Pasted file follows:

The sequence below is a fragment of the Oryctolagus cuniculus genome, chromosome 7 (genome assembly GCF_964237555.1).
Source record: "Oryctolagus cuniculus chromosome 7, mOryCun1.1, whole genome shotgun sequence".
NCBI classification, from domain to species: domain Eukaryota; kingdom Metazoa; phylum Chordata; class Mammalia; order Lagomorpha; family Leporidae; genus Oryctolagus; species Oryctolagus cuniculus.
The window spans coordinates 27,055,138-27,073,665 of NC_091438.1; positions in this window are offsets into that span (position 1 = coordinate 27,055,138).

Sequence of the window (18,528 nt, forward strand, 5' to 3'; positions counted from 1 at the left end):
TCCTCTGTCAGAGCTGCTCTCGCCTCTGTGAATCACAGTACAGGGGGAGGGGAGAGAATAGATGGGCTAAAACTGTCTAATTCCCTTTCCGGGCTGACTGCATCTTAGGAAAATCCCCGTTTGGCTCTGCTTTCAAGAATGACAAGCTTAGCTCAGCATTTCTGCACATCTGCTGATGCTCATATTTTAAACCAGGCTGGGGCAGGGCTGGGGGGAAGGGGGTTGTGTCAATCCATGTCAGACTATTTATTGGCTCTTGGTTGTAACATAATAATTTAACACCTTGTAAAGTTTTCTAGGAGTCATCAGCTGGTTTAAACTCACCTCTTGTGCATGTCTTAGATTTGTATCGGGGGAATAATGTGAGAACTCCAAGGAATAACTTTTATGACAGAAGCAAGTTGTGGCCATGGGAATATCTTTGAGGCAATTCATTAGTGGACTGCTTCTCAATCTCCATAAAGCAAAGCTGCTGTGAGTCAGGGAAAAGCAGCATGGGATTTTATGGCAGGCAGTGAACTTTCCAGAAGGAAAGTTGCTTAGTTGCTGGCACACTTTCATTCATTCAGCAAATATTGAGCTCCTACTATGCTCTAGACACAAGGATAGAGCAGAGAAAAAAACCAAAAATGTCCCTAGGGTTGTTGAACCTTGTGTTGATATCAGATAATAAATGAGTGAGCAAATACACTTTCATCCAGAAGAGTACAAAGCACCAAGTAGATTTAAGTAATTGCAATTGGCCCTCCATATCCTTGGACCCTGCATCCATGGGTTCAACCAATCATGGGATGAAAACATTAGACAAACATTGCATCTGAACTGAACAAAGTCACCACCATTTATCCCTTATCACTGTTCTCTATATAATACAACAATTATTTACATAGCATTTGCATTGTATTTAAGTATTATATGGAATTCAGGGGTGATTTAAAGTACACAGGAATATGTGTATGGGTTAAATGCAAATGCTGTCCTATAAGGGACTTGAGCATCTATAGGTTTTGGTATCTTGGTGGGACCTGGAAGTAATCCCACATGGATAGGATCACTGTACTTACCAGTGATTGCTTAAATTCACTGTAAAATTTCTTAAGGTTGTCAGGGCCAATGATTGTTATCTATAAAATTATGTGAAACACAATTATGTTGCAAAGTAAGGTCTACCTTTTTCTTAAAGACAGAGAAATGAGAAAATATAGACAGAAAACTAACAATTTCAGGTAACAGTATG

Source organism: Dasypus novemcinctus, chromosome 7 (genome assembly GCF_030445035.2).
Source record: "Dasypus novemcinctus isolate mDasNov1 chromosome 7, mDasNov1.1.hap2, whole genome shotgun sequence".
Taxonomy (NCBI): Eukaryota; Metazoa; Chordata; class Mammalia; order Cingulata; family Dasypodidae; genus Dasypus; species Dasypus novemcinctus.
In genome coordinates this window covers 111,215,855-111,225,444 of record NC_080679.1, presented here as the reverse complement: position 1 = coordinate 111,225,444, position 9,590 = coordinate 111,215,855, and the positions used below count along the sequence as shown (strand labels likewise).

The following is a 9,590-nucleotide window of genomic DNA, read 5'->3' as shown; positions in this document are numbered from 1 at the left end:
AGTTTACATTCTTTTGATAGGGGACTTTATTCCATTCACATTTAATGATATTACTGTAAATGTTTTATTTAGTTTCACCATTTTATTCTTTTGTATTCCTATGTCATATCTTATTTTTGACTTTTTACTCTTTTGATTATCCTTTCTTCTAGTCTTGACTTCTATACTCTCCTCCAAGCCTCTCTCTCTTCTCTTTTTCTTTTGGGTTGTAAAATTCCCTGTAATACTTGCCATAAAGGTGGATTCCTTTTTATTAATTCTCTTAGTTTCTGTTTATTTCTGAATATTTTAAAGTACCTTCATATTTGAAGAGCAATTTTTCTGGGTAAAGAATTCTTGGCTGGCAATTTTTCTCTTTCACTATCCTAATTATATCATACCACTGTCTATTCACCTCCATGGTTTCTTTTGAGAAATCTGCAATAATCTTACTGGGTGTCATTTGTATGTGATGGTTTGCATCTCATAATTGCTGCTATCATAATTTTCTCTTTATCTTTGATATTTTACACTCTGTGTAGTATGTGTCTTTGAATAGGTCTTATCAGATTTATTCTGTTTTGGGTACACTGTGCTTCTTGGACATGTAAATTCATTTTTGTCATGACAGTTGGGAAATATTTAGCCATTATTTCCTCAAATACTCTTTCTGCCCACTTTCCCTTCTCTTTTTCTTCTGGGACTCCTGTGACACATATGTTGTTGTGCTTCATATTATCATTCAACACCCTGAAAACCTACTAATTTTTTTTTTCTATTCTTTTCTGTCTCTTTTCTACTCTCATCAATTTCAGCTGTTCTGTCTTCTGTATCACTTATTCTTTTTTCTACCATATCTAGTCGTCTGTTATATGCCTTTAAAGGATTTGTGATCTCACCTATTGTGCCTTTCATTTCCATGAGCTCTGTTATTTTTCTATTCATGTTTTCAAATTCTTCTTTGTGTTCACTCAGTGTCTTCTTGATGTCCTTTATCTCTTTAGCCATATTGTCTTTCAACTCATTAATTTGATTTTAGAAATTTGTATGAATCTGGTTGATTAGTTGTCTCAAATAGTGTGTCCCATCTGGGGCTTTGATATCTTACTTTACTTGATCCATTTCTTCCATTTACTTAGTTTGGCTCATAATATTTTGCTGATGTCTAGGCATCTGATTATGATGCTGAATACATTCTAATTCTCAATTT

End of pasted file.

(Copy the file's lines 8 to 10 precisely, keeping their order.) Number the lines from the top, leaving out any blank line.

Source record: "Dasypus novemcinctus isolate mDasNov1 chromosome 7, mDasNov1.1.hap2, whole genome shotgun sequence".
Taxonomy (NCBI): Eukaryota; Metazoa; Chordata; class Mammalia; order Cingulata; family Dasypodidae; genus Dasypus; species Dasypus novemcinctus.
In genome coordinates this window covers 111,215,855-111,225,444 of record NC_080679.1, presented here as the reverse complement: position 1 = coordinate 111,225,444, position 9,590 = coordinate 111,215,855, and the positions used below count along the sequence as shown (strand labels likewise).